Shadow IT examples: The bad, the innocent, and the determined

Now, with COVID flipping the work environment on its ear, users and companies have been forced to adjust to stay afloat and keep their workforce safe. The bring your own device (BYOD) discussions of old are now all the more important, especially with the opportunity to comingle business information with personal information. The constant risk is that a personal app on an employee’s device might compromise the device and by extension the company via its network connection, as the examples below illustrate.

Getting employees access to their work environment is a challenge. In one case, as Lynsey Wolf, security analyst and insider threat expert within DTEX Systems shared, engineers put in place a “remote support tool (TeamViewer).” The tool was configured to allow “anytime” access. Investigation showed that it was set up as a workaround without malicious intent, but to allow the engineers to gain remote access from home during COVID lockdown. “However, the successful detection and mitigation of these tools, which do not require installation, are often left unchecked, and they can result in high-profile breaches, such as the Florida Water Treatment hack.”

An example of the malevolent use of Shadow IT capabilities can be found in the recent Coca-Cola trade secret theft case. An engineer used one of many ubiquitous commercial cloud services to facilitate her theft of intellectual property: Google Drive.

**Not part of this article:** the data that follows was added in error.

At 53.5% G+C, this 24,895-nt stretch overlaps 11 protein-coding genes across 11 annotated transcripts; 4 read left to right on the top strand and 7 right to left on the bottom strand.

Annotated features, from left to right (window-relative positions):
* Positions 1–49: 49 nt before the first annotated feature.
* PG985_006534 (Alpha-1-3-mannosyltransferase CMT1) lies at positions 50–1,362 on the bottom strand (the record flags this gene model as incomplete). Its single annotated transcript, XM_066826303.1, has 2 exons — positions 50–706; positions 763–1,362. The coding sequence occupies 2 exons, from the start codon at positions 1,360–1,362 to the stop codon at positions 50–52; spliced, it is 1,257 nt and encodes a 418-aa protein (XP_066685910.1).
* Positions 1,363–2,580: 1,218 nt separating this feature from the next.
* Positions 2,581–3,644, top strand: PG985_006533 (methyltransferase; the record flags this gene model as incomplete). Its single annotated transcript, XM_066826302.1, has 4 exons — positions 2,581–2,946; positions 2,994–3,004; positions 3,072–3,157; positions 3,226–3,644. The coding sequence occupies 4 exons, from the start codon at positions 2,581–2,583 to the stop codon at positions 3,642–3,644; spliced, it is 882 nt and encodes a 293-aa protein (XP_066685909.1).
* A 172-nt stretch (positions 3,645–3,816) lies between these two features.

Not all instances are theft, even if the end result is malevolent, as evidence by the example provided by Eddy Bobritsky, CEO of Minerva Labs. Bobritsky shared how an employee within an infrastructure organization had downloaded an application to facilitate completion of their work. That app, unbeknownst to the employee, carried a payload containing malware. No doubt the cost to clear out the malware exceeded the timesaving produced by the unauthorized application.

Payne shared an example of an innocent exposure that happened within Code42. A new employee received her laptop and during the normal course of events, including making the device her own, she signed into her Apple account. The omnipresent nature of iCloud unexpectedly reached into her backups in iCloud and downloaded files, updating her new machine. The iCloud backup application didn’t know/care she had changed employers. The data moved and another company’s files were moved to the employee’s device. She was oblivious it had occurred.